I recently read a wonderful article about living a life of passion. In it, author David Brooks asks, “When we talk about living with passion, which is sort of cliché, what exactly do we mean?” (http://www.nytimes.com/2015/10/23/opinion/lady-gaga-and-the-life-of-passion.html?_r=0). And this isn’t the only time in the past little while that I’ve read something similar, including that passion statements are outdated, and since passion is now considered a ‘buzzword’ it should be removed from resumes.
So I’ve been thinking: “Why would we even consider that something so important as ‘living with passion’, is cliché?” In my opinion, ‘living with passion’, “a strong feeling of enthusiasm or excitement for something or about doing something” (http://www.merriam-webster.com/dictionary/passion) is what allow us to fulfill our own unique purpose, whatever that may be.
And I believe that the business owners that I work with would agree with that too. Whether like Joe, National TaxiLimo’s owner, they are passionate about making sure that their customers get where they are going, “Every ride. On Time. Every Time”, or providing the “friendly, knowledgeable service” that their customers desire, like a payroll outsourcing company that I work with, the business owners I know are passionate. In fact, their passion – their strong feelings and depth of enthusiasm and excitement for what they care about – is the reason they started their business in the first place. For most of the business owners I know and work with, passion and purpose are inextricably linked.
If that’s the case, then why do the owners of many businesses tell me that they often feel that they don’t have time to focus on what they’re really passionate about? That they’re too busy doing “other things” that don’t have anything to do with their business’s purpose? And why do we, as customers – the users of the products and services that those business owners feel so passionately about – often not feel that passion?
I believe that’s because it’s easy to get sidetracked and bogged down by processes, that over time, become so internally focused that they don’t support the delivery of the service or product that the business and customers are so passionate about. Perhaps an error once occurred in which an order wasn’t delivered properly. And even though the problem was solved then, an elaborate checking and audit process was put in place “just in case”. Now, years later, customer service reps are so focused on completing the audit that they don’t have time to contact customers, so deliveries are late. A process that was originally put in place to help make sure customers were satisfied now actually prevents the organization from fulfilling its purpose.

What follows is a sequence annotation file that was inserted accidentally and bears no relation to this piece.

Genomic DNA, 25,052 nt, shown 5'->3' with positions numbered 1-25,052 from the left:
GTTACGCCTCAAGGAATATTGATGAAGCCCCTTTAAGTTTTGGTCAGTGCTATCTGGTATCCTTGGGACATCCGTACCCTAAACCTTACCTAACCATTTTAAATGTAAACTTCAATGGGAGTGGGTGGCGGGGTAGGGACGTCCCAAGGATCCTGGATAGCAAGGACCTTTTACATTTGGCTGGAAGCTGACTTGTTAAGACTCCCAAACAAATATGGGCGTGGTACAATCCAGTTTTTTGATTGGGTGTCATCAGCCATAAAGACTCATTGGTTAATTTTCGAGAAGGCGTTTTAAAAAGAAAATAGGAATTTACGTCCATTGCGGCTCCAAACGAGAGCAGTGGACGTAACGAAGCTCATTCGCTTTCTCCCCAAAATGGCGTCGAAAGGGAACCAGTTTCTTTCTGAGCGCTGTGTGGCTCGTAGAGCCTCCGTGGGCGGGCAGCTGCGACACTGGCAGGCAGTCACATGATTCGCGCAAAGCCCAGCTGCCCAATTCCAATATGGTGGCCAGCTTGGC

The processes our companies use to deliver value to customers need to support our ability to fulfill our purpose passionately. So Joe, at National TaxiLImo monitors each ride to determine if it was “on time.” And if it wasn’t, he asks ‘why’ to find out so that problems can be prevented in the future.
Your customers work with your company and use your products or services because of what you are uniquely passionate about. The processes by which your company delivers those services or products need to support and reflect that purpose.
Passion is important. Purpose is important. Connecting passion and purpose to serve our customers is really important. Passion isn’t cliché, it’s what fuels us to turn our dreams into reality and fulfill the purpose that each of has.
Are you focused on your passion and purpose every day? Do the processes your teams use to deliver products and services to customers support your company’s purpose and passion?
If you’re not sure, give me a call, send me an email, or visit my website: www.karynrossconsulting.com. I’m passionate about helping your business learn how to use passion to fulfill your purpose.